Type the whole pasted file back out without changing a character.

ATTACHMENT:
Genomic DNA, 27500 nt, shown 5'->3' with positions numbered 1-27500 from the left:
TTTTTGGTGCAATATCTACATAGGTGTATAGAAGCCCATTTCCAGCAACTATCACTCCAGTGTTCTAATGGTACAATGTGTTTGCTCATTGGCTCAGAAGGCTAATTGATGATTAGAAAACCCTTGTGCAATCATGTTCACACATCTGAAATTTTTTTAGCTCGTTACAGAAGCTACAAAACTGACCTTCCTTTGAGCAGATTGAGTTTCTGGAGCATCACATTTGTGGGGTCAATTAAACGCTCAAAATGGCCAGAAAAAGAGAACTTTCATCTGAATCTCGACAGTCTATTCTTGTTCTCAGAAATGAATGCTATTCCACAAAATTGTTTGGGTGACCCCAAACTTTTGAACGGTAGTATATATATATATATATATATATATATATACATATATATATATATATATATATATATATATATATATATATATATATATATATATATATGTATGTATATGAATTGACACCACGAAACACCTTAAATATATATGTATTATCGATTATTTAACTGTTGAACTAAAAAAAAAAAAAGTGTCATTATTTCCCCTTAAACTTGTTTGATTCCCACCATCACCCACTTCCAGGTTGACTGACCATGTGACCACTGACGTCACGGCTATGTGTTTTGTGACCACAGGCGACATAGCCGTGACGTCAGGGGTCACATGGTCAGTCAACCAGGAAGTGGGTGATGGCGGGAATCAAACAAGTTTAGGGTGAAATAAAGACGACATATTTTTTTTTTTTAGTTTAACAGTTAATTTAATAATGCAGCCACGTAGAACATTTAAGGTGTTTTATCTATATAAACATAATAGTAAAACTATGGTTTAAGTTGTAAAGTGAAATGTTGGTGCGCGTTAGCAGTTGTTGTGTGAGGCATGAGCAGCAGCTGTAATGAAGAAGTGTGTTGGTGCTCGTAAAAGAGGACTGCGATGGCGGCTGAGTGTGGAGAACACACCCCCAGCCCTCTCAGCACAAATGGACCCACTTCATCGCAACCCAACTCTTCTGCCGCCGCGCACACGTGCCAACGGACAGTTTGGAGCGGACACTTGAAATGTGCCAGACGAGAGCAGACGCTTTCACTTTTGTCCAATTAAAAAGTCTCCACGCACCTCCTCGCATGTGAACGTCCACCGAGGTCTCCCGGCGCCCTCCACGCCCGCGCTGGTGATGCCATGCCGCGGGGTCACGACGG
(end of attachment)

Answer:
Genomic DNA, 27500 nt, shown 5'->3' with positions numbered 1-27500 from the left:
TTTTTGGTGCAATATCTACATAGGTGTATAGAAGCCCATTTCCAGCAACTATCACTCCAGTGTTCTAATGGTACAATGTGTTTGCTCATTGGCTCAGAAGGCTAATTGATGATTAGAAAACCCTTGTGCAATCATGTTCACACATCTGAAATTTTTTTAGCTCGTTACAGAAGCTACAAAACTGACCTTCCTTTGAGCAGATTGAGTTTCTGGAGCATCACATTTGTGGGGTCAATTAAACGCTCAAAATGGCCAGAAAAAGAGAACTTTCATCTGAATCTCGACAGTCTATTCTTGTTCTCAGAAATGAATGCTATTCCACAAAATTGTTTGGGTGACCCCAAACTTTTGAACGGTAGTATATATATATATATATATATATATATATACATATATATATATATATATATATATATATATATATATATATATATATATATATATATATGTATGTATATGAATTGACACCACGAAACACCTTAAATATATATGTATTATCGATTATTTAACTGTTGAACTAAAAAAAAAAAAAGTGTCATTATTTCCCCTTAAACTTGTTTGATTCCCACCATCACCCACTTCCAGGTTGACTGACCATGTGACCACTGACGTCACGGCTATGTGTTTTGTGACCACAGGCGACATAGCCGTGACGTCAGGGGTCACATGGTCAGTCAACCAGGAAGTGGGTGATGGCGGGAATCAAACAAGTTTAGGGTGAAATAAAGACGACATATTTTTTTTTTTTAGTTTAACAGTTAATTTAATAATGCAGCCACGTAGAACATTTAAGGTGTTTTATCTATATAAACATAATAGTAAAACTATGGTTTAAGTTGTAAAGTGAAATGTTGGTGCGCGTTAGCAGTTGTTGTGTGAGGCATGAGCAGCAGCTGTAATGAAGAAGTGTGTTGGTGCTCGTAAAAGAGGACTGCGATGGCGGCTGAGTGTGGAGAACACACCCCCAGCCCTCTCAGCACAAATGGACCCACTTCATCGCAACCCAACTCTTCTGCCGCCGCGCACACGTGCCAACGGACAGTTTGGAGCGGACACTTGAAATGTGCCAGACGAGAGCAGACGCTTTCACTTTTGTCCAATTAAAAAGTCTCCACGCACCTCCTCGCATGTGAACGTCCACCGAGGTCTCCCGGCGCCCTCCACGCCCGCGCTGGTGATGCCATGCCGCGGGGTCACGACGG